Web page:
- Optic Nerve: Perceptual Art of the 1960sBy Joe Houston, Dave Hickey
- Psychedelic: Optical and Visionary Art since the 1960sOur PickBy David Rubin
- Optical Art: Theory and PracticeBy Rene Parola
- Victor Vasarely: 1906-1997; Pure VisionBy Magdalena Holzhey
- Bridget RileyBy Paul Moorhouse
- Art Since 1900: Modernism, Antimodernism, Postmodernism, Vol. 1: 1900-1944Our PickBy Hal Foster, Rosalind Krauss, Yve-Alain Bois, Benjamin H.D. Buchloh
- Op Art Coloring BookBy Jean Larcher
- Op Art and Visual IllusionsBy Spyros Horemis
Important Art and Artists of Op Art
In this optical illusion, Albers experiments with the perception of space by depicting how an arrangement of simple lines can create an ambiguous sense of spatial depth. The black rectangular shapes intersect each other from various angles to disorient the viewer's perception of what is in front and what is behind. Even though the forms are not stylistically rendered, the viewer interprets the image as having unstable dimensions. Albers rejected the label "Op art," and his background in the Bauhaus inclined him to be interested in a very rational investigation of the effects of color, yet he never ruled out the usefulness and interest of tricking the eye.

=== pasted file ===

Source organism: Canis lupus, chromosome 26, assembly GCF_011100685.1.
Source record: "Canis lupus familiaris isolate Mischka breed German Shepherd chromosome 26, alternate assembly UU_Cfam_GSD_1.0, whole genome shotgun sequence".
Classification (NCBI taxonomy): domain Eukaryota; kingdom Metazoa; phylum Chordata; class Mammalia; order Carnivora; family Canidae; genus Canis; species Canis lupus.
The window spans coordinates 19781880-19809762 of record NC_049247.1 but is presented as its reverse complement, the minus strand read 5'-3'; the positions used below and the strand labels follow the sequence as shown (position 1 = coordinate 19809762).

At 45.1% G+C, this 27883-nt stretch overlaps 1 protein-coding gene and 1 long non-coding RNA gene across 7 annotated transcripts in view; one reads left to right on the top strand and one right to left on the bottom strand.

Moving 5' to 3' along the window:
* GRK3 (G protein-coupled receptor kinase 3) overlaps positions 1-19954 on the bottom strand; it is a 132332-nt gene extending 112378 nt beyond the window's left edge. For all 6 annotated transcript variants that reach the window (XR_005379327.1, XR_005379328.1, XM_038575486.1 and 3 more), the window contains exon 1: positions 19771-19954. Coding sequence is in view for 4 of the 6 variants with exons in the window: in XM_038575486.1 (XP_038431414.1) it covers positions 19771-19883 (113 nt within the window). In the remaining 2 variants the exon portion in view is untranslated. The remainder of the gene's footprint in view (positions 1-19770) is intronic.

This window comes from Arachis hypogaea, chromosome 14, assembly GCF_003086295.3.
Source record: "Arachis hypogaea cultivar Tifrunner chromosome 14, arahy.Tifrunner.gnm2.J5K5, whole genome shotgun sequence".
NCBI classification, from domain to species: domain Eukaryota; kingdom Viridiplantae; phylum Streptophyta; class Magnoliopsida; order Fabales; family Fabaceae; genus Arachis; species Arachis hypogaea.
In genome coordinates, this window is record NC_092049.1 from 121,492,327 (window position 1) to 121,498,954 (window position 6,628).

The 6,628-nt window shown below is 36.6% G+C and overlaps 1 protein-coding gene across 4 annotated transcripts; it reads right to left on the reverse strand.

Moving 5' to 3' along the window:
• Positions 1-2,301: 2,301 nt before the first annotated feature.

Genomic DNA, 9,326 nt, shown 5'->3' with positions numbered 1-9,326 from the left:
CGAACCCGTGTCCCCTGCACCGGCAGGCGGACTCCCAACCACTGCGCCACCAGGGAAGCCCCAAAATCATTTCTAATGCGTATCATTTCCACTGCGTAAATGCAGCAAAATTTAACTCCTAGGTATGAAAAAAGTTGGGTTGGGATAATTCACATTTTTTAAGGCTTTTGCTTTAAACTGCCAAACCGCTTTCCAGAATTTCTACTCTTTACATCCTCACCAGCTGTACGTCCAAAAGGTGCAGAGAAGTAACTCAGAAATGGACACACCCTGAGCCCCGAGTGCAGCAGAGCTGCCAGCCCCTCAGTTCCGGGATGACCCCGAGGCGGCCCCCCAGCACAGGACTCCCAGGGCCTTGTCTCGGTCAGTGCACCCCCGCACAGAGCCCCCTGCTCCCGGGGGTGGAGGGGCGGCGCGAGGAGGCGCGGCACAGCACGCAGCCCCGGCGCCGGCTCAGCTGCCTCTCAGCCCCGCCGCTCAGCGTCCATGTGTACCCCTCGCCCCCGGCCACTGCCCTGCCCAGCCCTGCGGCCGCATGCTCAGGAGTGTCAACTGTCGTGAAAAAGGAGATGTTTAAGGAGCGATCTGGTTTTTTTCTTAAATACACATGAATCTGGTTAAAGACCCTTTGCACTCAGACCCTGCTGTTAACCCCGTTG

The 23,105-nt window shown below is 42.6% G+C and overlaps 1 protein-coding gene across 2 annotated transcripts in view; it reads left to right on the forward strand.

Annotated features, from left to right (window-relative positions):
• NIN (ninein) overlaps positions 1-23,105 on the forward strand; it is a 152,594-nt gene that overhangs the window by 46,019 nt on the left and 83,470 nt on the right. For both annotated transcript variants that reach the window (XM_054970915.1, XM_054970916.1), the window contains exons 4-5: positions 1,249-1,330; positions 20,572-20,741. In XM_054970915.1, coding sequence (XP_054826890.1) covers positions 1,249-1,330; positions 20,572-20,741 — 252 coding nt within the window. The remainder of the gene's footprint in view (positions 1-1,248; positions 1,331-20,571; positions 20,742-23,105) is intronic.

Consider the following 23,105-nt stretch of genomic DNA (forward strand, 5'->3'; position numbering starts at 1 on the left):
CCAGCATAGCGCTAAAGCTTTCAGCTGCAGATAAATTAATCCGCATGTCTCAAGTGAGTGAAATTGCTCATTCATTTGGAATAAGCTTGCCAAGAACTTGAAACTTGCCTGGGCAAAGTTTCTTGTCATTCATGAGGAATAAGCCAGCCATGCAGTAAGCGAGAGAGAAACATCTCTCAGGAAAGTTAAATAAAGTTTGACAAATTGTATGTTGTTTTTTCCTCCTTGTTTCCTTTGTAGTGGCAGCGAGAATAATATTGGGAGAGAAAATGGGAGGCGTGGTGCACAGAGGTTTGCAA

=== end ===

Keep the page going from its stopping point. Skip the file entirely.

The zigzag black and white lines in Blaze create the perception of a circular decent. As the brain interprets the image, the alternating pattern appears to shift back and forth. The interlocking lines add depth to the form as it rhythmically curves around the center of the page. The curator Joe Houston has argued that works such as Blaze "trigger in the viewer an experience equivalent to an atmospheric electric charge; not an illusion, but an "event." Riley herself has said, "My work has developed on the basis of empirical analyses and syntheses, and I have always believed that perception is the medium through which states of being are directly experienced."
The contrasting warm and cool shades here create the ambiguous illusion of three-dimensional structures. Are they concave, or convex? The illusion is so effective that we are almost led to forget that it is a painted image, and made to think it is a volumetric construction. Although black and white delivered perhaps the most memorable Op images, color also intrigued many Op artists. The scientific study of color had been central to teaching at the Bauhaus, and Vasarely certainly benefited from his education at what was often called the "Budapest Bauhaus." Bauhaus teachers such as Joseph Albers encouraged students to think not of the associations or symbolism of colors, which had so often been important in art, but simply of the effects they had on the eye.